SINGAPORE – Stimulus spending and other emergency measures have set the stage for global economic recovery, but nations must push ahead with free trade and investment to ensure growth, President Barack Obama and fellow Asia-Pacific leaders said Sunday.
Obama and 20 other leaders, meeting in Singapore for the annual Asia-Pacific Economic Cooperation forum, rejected protectionism and agreed to develop long-term strategies that take into account the diverse needs of economies in a region stretching from Chile to China.
Recovery is not yet on solid footing and the region "cannot go back to growth as usual," Singapore Prime Minister Lee Hsien Loong said, reading from a joint statement by the APEC leaders.
"We need a new growth paradigm. We need a fresh model of economic integration," they said. "We will pursue growth which is balanced, inclusive, and sustainable, supported by innovation and a knowledge-based economy, to ensure a durable recovery that will create jobs and benefit our people."
To that end, APEC members pledged to maintain economic stimulus policies until a durable recovery has clearly taken hold.
Nations must work toward "strong, sustainable and balanced global economic growth" with policies that expand opportunities for all, including women and small business owners; take better care of the environment; and promote development while reducing poverty and ensuring security, they said.
There was no mention of currency rates in the final statement, despite finance ministers' calls for maintaining "market-oriented exchange rates." That was a reference to the Chinese currency, the yuan, which critics say is kept artificially undervalued, making exports of other countries less competitive.
A push for concrete goals for reductions of greenhouse gas emissions was omitted from the statement. A previous draft had pledged a 50 percent reduction from 1990 levels by 2050, but the final communique committed only to working toward "an ambitious outcome" at climate talks in Copenhagen, Denmark, next month.
Obama and other world leaders agreed Sunday that the Copenhagen summit will be merely a way station, not the once hoped-for endpoint in the drive for a new global climate-change treaty.
The World Wildlife Fund's Global Climate Initiative said leaders must begin taking stronger action.
"Deleting rather than strengthening emission reduction targets in their leaders' declarations — like they did here in Singapore — is certainly not a solution," spokeswoman Diane McFadzien said in a statement. "Leaders have to take the bull by the horns, and finally tackle the difficult questions, instead of constantly avoiding them."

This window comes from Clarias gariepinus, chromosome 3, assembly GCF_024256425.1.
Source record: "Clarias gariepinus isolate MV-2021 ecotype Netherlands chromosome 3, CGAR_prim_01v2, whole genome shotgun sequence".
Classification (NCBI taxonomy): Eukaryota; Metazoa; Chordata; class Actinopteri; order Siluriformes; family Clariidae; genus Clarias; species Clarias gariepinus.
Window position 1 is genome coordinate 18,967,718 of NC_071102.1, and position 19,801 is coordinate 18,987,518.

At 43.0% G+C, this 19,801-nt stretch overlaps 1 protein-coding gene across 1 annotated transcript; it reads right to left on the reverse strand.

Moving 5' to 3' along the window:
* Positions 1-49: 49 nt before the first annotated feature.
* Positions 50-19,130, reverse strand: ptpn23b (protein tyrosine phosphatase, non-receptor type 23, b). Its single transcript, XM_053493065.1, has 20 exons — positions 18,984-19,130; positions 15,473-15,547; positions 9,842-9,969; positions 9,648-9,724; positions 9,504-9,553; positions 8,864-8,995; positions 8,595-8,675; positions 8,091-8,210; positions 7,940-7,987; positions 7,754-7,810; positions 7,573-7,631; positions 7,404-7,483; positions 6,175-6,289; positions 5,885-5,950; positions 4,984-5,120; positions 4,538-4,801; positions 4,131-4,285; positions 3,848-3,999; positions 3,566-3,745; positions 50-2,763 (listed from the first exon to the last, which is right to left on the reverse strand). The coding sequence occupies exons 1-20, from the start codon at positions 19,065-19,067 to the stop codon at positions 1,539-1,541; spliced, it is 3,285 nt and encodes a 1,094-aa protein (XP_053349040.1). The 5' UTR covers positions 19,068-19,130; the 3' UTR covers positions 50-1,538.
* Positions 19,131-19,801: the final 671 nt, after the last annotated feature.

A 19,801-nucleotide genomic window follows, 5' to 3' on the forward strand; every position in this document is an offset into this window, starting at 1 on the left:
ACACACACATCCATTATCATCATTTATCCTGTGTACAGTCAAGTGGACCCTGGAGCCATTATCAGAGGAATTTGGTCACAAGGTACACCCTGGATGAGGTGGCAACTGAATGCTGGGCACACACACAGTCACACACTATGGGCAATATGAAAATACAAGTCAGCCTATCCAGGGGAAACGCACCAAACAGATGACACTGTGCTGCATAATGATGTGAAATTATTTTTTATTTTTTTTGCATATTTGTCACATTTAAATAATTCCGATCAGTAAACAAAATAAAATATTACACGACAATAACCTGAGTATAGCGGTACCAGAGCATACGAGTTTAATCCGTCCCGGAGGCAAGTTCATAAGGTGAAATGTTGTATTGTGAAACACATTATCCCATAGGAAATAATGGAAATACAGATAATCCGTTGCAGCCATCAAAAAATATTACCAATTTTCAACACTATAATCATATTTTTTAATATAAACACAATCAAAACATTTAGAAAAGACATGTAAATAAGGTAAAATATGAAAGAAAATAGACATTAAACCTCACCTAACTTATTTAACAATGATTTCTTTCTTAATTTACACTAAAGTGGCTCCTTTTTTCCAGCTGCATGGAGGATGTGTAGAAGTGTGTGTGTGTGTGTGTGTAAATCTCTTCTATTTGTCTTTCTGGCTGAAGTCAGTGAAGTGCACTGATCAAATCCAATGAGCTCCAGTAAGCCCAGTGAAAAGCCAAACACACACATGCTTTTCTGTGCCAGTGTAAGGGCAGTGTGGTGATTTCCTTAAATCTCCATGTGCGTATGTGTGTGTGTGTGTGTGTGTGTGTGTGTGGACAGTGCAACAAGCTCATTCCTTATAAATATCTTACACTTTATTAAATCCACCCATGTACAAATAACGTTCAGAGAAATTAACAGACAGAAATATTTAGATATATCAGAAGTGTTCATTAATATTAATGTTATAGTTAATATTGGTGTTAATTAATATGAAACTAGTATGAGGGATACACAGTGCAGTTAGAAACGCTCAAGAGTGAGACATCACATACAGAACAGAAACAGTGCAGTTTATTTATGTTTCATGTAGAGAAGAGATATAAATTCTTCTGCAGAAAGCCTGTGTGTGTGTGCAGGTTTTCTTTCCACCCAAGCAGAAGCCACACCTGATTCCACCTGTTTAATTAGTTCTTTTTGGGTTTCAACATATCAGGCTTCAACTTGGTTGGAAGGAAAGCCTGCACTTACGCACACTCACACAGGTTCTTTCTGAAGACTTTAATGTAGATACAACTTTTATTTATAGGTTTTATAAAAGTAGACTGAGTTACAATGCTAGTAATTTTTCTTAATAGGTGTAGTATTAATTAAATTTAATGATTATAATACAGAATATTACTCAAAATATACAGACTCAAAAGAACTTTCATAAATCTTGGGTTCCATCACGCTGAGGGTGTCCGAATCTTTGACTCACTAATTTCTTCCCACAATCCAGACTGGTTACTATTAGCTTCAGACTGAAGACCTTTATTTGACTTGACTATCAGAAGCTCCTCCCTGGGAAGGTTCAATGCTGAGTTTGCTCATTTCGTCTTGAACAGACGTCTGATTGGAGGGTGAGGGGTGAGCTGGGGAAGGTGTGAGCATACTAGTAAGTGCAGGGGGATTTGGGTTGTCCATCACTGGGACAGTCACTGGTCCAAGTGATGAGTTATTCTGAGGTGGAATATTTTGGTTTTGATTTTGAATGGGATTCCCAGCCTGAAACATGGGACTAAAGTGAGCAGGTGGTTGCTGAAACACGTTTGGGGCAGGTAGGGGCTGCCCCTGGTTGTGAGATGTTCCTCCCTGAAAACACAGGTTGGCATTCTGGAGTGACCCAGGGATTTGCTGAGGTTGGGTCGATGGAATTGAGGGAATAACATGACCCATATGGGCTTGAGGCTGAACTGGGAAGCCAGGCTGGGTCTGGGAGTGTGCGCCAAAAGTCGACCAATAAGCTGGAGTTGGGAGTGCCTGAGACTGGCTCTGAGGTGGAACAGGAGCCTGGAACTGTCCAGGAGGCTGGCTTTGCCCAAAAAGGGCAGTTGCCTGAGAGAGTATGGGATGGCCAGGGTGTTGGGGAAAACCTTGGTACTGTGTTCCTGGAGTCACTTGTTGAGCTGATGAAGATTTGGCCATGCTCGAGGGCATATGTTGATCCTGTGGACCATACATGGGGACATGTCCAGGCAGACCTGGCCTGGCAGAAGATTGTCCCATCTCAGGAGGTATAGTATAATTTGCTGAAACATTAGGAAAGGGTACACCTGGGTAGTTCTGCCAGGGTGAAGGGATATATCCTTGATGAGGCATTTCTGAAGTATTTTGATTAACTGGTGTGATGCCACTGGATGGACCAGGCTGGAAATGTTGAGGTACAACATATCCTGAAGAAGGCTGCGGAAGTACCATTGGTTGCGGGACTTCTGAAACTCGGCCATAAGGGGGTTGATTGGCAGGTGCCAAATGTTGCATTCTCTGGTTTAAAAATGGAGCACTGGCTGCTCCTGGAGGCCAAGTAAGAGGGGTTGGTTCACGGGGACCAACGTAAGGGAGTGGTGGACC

APEC, which accounts for 40 percent of the world's population and 54 percent of global output, was created 20 years ago to promote trade and integration among Pacific Rim nations. Pledges are nonbinding, and the forum's scope has expanded to encompass issues such as climate change, energy and food security, and politics.
One key APEC goal is the creation of a free-trade area covering all 21 APEC economies — an ambition that many acknowledge is years away.
There had been concerns that the U.S., the world's biggest economy, and other nations might turn inward as they grapple with the worst global financial crisis in decades. Washington has been sitting on free-trade pacts with South Korea, Colombia and Panama, and is embroiled in a dispute with China over tariffs slapped on Chinese-made tire imports.
But Obama added his voice to calls for expansion of free trade rather than resorting to protectionist measures. Leaders pushed hard for progress on talks to liberalize world trade and supported studies on the benefits of a future Asia-Pacific free trade area.
They also pledged to make it 25 percent cheaper, faster and easier to do business in Asia-Pacific by 2015.
Following the APEC meetings, Obama joined a summit with all 10 ASEAN leaders, including military-ruled Myanmar. The leaders are expected to urge Myanmar's junta to hold credible elections, but a joint statement obtained by AP stops short of demanding the release of pro-democracy leader Aung San Suu Kyi and other political prisoners.
Singapore was Obama's second stop on a tour of Asia that began in Japan and will take him to China and South Korea.
Restaurants in multicultural Singapore had special dishes on the menu in celebration of the visit, including the Obama Burger at O'Leary's in the mall below the APEC convention center and Obama Chicken Rice, featuring yams, mushrooms, dried prawns and dark soy sauce.
"Of all the people coming, I only love Obama," food stall operator Alan Ng, who whipped up the Obama special, told the New Paper in Singapore.
One Irish pub has renamed itself O'Bama's. Its motto: "Change you can drink to."